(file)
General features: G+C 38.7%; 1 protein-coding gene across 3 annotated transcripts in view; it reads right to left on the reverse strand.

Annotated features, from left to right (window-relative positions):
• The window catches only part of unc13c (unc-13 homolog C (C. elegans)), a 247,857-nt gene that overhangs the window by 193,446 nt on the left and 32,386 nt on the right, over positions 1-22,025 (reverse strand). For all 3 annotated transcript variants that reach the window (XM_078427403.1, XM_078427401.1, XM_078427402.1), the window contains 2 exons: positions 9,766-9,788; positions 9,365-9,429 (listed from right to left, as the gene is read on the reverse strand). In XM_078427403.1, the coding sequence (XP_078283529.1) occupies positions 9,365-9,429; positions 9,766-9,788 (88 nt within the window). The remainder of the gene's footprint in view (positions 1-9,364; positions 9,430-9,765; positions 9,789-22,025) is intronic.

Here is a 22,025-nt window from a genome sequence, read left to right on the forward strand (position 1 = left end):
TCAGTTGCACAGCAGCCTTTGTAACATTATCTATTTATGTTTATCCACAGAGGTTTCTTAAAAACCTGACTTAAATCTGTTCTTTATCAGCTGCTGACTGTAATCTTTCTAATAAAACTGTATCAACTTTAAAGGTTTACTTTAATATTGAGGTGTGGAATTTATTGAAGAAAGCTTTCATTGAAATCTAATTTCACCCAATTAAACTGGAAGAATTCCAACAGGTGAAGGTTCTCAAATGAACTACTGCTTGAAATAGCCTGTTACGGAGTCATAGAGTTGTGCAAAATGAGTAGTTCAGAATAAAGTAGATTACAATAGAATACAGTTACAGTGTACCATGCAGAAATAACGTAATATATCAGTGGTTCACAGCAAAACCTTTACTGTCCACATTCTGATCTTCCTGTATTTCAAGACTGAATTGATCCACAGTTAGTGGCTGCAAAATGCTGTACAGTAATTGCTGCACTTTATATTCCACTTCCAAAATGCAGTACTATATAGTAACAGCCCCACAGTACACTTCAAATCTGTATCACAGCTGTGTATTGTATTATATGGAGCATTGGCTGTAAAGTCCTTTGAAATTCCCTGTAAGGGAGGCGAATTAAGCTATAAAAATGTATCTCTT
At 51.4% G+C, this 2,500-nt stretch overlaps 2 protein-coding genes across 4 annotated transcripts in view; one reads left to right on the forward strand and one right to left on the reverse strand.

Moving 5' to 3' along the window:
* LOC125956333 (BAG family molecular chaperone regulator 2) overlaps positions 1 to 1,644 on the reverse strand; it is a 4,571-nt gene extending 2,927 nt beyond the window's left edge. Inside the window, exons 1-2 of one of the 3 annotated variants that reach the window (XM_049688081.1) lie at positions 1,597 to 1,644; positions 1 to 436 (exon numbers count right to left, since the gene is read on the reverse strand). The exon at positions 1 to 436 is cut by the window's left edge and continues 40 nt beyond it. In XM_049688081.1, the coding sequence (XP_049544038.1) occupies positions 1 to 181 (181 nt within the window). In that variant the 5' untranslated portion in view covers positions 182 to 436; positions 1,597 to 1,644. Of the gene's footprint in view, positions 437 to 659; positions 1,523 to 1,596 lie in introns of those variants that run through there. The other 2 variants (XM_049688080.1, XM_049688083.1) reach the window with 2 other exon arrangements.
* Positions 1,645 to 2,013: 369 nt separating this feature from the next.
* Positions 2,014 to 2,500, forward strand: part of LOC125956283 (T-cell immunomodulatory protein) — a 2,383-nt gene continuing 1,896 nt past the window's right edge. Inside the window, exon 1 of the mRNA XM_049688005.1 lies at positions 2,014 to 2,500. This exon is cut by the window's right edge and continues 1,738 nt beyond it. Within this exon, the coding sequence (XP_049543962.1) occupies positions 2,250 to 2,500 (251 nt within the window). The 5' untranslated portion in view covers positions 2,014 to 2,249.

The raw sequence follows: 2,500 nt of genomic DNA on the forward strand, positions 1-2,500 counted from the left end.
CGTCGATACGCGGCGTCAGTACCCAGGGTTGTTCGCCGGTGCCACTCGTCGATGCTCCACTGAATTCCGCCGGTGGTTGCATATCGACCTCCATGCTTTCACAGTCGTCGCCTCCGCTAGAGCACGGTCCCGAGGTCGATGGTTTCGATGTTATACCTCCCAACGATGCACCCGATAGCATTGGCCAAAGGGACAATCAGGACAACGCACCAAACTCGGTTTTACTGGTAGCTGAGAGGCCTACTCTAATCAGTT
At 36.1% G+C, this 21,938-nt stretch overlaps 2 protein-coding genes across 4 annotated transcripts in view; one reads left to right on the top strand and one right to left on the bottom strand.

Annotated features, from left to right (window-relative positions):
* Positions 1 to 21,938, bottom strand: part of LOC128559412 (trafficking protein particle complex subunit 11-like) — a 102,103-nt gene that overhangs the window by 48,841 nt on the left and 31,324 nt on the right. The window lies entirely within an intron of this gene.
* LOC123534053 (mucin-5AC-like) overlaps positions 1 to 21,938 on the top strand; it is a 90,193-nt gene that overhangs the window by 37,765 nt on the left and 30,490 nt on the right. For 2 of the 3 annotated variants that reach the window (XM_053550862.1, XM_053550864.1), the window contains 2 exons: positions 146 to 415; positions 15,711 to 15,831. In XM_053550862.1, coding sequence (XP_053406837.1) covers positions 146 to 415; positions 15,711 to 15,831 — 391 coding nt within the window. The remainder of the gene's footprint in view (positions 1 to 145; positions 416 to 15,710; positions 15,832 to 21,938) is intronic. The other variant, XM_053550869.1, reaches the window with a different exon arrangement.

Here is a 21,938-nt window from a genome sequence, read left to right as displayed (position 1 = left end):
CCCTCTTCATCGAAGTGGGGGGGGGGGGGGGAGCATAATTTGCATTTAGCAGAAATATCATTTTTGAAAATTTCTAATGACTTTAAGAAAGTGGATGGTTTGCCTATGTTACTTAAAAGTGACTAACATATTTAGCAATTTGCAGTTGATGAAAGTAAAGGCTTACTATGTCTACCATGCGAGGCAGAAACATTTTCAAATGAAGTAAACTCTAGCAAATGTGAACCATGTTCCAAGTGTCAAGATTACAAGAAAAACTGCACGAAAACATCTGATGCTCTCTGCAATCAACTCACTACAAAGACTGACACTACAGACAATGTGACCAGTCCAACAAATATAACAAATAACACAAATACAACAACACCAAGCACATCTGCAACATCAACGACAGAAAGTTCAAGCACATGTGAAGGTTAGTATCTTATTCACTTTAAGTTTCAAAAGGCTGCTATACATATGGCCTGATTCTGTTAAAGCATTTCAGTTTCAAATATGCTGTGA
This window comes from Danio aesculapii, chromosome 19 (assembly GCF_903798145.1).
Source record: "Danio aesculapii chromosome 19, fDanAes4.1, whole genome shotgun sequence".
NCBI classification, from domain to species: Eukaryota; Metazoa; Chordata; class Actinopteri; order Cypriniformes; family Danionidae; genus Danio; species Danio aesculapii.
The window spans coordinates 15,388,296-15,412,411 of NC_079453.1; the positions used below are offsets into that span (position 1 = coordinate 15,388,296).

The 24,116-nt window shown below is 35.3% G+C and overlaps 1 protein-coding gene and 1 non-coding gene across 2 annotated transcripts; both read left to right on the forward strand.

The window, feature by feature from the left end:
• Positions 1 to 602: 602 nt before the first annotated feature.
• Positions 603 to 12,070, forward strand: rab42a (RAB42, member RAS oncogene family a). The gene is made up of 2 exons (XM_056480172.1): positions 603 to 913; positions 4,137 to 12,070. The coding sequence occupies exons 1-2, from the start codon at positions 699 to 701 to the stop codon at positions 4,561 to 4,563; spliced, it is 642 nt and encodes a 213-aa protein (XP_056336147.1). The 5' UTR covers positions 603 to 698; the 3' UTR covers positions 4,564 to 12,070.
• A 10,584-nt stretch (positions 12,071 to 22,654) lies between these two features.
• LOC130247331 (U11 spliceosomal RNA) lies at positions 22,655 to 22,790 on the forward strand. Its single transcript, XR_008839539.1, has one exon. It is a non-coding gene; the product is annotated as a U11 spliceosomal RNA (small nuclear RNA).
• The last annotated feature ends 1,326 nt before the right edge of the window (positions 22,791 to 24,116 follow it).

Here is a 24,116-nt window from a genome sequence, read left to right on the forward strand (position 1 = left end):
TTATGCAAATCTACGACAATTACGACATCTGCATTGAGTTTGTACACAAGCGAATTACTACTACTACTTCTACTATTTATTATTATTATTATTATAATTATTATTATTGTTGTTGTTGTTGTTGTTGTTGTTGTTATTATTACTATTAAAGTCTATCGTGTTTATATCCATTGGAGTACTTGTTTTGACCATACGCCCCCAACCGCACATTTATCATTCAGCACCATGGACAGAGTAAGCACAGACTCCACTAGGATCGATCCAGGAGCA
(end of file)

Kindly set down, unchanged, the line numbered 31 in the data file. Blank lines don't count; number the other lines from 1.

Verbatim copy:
TTATGCAAATCTACGACAATTACGACATCTGCATTGAGTTTGTACACAAGCGAATTACTACTACTACTTCTACTATTTATTATTATTATTATTATAATTATTATTATTGTTGTTGTTGTTGTTGTTGTTGTTGTTATTATTACTATTAAAGTCTATCGTGTTTATATCCATTGGAGTACTTGTTTTGACCATACGCCCCCAACCGCACATTTATCATTCAGCACCATGGACAGAGTAAGCACAGACTCCACTAGGATCGATCCAGGAGCA